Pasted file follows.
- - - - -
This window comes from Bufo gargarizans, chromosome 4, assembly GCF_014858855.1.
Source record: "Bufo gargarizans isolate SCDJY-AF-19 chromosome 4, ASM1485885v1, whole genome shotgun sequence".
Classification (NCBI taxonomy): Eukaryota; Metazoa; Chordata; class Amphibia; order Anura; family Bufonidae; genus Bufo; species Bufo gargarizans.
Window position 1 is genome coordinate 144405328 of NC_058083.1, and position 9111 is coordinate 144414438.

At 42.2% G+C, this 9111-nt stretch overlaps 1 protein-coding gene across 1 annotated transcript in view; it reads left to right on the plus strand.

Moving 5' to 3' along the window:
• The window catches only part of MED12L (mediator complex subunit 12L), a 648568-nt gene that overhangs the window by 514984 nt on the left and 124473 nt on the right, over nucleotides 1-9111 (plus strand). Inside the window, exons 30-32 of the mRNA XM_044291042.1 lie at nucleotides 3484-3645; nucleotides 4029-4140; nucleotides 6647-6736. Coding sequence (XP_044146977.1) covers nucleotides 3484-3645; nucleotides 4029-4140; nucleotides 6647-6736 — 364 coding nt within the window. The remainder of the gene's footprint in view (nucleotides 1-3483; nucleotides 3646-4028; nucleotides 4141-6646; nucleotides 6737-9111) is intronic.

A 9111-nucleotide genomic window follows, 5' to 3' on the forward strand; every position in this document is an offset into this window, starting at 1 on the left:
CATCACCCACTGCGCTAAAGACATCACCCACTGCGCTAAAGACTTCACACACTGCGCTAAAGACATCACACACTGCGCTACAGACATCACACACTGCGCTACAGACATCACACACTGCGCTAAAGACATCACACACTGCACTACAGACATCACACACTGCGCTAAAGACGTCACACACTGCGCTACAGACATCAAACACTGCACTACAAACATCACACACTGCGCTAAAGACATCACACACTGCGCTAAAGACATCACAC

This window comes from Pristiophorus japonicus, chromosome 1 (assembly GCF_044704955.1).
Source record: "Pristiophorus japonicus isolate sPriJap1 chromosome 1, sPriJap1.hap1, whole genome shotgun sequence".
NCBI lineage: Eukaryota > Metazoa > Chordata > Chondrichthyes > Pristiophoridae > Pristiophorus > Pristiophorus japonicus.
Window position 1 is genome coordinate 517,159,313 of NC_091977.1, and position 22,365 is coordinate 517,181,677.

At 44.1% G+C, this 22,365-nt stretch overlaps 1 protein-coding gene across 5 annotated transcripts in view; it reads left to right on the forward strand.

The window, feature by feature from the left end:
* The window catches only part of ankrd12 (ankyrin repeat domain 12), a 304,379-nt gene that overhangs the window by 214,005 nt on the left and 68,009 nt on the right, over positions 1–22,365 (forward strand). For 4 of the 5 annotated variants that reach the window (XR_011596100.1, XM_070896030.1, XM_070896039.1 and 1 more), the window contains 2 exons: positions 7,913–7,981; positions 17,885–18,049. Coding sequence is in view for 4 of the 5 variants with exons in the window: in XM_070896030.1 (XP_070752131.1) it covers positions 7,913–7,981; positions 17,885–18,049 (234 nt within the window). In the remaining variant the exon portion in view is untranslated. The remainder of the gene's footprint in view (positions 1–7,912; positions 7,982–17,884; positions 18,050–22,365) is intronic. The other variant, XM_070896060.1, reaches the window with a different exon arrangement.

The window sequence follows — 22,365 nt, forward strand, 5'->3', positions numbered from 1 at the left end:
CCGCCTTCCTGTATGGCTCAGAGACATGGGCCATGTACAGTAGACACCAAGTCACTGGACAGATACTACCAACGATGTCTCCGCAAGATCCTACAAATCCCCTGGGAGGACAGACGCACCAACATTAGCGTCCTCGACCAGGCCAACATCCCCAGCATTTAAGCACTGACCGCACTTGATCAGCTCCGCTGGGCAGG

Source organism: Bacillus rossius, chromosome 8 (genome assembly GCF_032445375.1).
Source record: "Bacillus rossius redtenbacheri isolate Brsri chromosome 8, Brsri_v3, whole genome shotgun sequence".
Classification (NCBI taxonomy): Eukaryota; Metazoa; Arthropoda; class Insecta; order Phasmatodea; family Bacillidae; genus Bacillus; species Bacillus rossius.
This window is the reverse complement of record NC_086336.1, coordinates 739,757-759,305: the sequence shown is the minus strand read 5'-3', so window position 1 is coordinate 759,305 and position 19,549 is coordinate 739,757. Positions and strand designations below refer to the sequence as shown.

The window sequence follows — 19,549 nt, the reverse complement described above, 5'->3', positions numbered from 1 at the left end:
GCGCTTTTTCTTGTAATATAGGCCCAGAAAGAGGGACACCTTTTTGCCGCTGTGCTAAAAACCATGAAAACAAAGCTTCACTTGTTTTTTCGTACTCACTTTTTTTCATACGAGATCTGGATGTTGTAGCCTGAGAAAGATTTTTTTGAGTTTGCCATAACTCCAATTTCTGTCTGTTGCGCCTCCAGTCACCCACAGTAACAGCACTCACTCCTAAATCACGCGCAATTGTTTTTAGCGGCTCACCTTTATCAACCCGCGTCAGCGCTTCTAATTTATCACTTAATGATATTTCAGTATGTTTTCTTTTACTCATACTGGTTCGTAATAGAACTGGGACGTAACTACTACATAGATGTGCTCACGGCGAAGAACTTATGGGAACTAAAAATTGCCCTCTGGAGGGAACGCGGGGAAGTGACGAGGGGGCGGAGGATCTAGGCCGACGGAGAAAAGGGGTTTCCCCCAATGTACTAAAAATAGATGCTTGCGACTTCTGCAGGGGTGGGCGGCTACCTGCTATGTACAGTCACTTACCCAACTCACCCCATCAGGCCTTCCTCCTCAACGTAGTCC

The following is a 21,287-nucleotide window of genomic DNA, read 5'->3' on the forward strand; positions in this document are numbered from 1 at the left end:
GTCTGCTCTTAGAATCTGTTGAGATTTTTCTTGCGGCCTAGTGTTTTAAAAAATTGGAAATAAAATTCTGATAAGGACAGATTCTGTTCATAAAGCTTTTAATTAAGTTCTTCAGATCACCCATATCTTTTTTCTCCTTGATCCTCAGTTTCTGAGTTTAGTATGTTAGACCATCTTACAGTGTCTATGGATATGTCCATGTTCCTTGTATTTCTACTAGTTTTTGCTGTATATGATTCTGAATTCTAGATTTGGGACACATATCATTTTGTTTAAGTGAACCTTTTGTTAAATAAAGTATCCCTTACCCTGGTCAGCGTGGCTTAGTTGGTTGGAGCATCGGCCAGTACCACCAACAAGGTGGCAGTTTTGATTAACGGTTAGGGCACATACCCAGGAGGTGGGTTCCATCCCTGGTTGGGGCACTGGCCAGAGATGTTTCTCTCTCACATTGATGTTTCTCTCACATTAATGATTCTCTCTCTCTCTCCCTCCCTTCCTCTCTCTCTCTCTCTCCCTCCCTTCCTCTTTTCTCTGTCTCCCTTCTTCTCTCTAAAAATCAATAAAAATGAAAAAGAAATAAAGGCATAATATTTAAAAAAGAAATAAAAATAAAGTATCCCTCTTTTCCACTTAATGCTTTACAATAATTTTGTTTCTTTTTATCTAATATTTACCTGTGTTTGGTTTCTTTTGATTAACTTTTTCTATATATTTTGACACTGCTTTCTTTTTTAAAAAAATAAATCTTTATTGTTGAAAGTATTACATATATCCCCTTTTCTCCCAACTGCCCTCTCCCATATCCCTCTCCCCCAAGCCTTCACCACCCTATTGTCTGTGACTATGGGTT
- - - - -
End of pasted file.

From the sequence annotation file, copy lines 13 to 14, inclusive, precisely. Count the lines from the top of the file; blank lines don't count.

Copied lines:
Window position 1 is genome coordinate 517,159,313 of NC_091977.1, and position 22,365 is coordinate 517,181,677.

At 44.1% G+C, this 22,365-nt stretch overlaps 1 protein-coding gene across 5 annotated transcripts in view; it reads left to right on the forward strand.